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Militarism in a Global Age

Naval Ambitions in Germany and the United States before World War I

by Dirk Bönker

At the turn of the twentieth century, the United States and Germany emerged as the two most rapidly developing industrial nation-states of the Atlantic world. The elites and intelligentsias of both countries staked out claims to dominance in the twentieth century. In Militarism in a Global Age, Dirk Bönker explores the far-reaching ambitions of naval officers before World War I as they advanced navalism, a particular brand of modern militarism that stressed the paramount importance of sea power as a historical determinant. Aspiring to make their own countries into self-reliant world powers in an age of global empire and commerce, officers viewed the causes of the industrial nation, global influence, elite rule, and naval power as inseparable. Characterized by both transnational exchanges and national competition, the new maritime militarism was technocratic in its impulses; its makers cast themselves as members of a professional elite that served the nation with its expert knowledge of maritime and global affairs.

American and German navalist projects differed less in their principal features than in their eventual trajectories. Over time, the pursuits of these projects channeled the two naval elites in different directions as they developed contrasting outlooks on their bids for world power and maritime force. Combining comparative history with transnational and global history, Militarism in a Global Age challenges traditional, exceptionalist assumptions about militarism and national identity in Germany and the United States in its exploration of empire and geopolitics, warfare and military-operational imaginations, state formation and national governance, and expertise and professionalism.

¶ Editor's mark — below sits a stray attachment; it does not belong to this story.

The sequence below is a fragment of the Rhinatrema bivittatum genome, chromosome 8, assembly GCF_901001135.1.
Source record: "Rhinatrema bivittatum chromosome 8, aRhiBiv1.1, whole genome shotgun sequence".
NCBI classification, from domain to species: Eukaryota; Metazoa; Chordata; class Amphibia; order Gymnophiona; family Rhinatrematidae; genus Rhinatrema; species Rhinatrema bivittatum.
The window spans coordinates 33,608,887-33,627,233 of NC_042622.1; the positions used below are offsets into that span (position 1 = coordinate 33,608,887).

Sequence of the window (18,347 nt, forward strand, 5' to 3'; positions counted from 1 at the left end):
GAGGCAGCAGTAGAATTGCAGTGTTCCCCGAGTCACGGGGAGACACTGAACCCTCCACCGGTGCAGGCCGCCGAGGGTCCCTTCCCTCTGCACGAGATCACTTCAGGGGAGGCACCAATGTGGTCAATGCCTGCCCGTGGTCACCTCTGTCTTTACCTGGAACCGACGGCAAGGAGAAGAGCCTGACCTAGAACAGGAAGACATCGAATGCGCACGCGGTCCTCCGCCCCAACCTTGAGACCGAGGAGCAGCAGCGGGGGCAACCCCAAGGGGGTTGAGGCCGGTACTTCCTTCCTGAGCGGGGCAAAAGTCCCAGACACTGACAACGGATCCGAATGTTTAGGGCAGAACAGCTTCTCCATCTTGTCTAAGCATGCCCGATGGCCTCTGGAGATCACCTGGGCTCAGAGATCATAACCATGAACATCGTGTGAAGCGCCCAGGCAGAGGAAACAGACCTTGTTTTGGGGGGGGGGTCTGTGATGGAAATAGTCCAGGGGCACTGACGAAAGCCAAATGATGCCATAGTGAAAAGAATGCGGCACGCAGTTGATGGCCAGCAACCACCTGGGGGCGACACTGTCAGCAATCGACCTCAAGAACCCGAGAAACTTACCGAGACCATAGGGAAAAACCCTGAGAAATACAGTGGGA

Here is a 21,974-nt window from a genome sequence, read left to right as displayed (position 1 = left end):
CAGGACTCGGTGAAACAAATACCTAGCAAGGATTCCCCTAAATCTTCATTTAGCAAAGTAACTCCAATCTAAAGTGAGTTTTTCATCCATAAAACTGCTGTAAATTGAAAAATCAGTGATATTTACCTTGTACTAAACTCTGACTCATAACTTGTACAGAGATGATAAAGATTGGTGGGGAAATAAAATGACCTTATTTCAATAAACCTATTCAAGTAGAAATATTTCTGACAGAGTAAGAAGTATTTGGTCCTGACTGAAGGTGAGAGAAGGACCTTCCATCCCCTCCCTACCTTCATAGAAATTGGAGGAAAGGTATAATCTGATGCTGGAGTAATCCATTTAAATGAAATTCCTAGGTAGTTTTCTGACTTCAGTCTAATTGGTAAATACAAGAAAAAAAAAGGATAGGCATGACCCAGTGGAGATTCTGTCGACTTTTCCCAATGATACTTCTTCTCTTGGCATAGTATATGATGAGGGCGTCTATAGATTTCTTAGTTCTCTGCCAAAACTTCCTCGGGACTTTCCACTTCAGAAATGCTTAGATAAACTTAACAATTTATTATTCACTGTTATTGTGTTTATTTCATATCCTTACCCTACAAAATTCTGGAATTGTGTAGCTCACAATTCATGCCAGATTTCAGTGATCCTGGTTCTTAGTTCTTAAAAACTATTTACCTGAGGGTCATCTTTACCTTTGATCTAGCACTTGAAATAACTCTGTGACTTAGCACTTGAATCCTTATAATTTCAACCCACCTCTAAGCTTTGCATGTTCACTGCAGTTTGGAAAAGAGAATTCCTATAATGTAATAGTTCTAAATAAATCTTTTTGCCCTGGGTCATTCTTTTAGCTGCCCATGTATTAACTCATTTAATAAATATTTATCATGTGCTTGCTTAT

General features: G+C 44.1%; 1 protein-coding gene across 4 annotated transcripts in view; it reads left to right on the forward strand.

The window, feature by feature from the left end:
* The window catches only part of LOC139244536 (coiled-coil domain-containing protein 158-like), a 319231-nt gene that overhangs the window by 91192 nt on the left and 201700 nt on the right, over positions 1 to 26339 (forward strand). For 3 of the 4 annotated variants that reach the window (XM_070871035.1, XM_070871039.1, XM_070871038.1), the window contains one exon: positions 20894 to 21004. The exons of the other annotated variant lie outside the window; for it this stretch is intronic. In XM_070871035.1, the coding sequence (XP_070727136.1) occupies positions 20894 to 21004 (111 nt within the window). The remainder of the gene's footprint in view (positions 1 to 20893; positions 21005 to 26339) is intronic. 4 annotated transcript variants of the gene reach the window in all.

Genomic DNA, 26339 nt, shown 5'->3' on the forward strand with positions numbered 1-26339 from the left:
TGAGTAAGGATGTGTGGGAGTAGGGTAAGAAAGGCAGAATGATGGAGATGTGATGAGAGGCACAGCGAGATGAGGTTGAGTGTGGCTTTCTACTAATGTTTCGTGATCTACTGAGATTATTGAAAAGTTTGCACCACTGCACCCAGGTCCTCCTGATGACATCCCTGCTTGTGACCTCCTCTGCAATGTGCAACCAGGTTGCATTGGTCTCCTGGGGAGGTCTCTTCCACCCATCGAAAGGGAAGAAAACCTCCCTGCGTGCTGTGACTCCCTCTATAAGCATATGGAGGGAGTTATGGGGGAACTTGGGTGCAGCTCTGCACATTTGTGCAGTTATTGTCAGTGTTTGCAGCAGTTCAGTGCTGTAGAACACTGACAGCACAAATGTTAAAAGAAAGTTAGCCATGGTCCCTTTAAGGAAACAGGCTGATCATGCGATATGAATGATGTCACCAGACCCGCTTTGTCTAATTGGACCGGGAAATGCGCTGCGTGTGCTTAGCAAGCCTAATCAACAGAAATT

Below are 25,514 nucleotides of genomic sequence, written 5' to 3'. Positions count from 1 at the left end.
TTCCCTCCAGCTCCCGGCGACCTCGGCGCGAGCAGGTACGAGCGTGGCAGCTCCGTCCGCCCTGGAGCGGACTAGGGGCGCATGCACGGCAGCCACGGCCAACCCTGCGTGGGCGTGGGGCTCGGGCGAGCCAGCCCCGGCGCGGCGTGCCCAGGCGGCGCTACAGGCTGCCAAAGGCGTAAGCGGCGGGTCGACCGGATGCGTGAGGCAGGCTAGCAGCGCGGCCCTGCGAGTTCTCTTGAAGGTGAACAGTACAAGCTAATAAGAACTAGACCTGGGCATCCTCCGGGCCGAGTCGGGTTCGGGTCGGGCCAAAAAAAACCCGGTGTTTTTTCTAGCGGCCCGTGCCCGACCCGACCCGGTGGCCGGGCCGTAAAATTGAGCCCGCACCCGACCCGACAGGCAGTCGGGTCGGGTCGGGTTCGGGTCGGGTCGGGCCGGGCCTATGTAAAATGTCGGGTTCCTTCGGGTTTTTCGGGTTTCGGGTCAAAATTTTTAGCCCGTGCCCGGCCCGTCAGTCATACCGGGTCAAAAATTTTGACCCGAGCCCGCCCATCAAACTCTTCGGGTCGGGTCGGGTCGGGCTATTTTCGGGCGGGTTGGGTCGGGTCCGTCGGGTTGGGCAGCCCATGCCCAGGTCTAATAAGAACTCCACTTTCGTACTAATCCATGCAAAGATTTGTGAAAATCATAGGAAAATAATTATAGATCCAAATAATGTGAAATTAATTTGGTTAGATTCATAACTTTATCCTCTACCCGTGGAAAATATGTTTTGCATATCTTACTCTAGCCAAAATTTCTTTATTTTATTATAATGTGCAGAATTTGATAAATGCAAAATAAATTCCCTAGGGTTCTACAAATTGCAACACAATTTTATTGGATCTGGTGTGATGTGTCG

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A Minor Apocalypse

Warsaw during the First World War

Robert Blobaum

In A Minor Apocalypse, Robert Blobaum explores the social and cultural history of Warsaw's "forgotten war" of 1914–1918. Beginning with the bank panic that accompanied the outbreak of the Great War, Blobaum guides his readers through spy scares, bombardments, mass migratory movements, and the Russian evacuation of 1915. Industrial collapse marked only the opening phase of Warsaw’s wartime economic crisis, which grew steadily worse during the German occupation. Requisitioning and strict control of supplies entering the city resulted in scarcity amid growing corruption, rapidly declining living standards, and major public health emergencies.

Blobaum shows how conflicts over distribution of and access to resources led to social divisions, a sharp deterioration in Polish-Jewish relations, and general distrust in public institutions. Women’s public visibility, demands for political representation, and perceived threats to the patriarchal order during the war years sustained one arena of cultural debate. New modes of popular entertainment, including cinema, cabaret, and variety shows, created another, particularly as they challenged elite notions of propriety. Blobaum presents these themes in comparative context, not only with other major European cities during the Great War but also with Warsaw under Nazi German occupation a generation later.

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Miss Undine's Living Room

A Novel

James Wilcox

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Mobilization for Total War

The Canadian, American and British Experience 1914-1918, 1939-1945

The two World Wars placed unprecedented demands on their participants and had a profound impact on many aspects of national life. The mobilization of human and material resources for total war by three nations in the twentieth century was discussed at the Seventh Royal Military College Military History Symposium in March 1980. In this volume of essays from the Symposium, Arthur Marwick offers a general overview of the problems and consequences of organizing society for total war, while other contributors examine such specific themes as mobilizing international finance for the First World WTar (Kathleen Burk), organizing Canadian war production in World War I and World War II (Michael Bliss and Robert Bothwell, respectively), the political implications of organizing American society for war from 1917 to 1945 (Robert Cuff), and the establishment and expansion of wartime British intelligence services in the two World Wars (Christopher Andrew).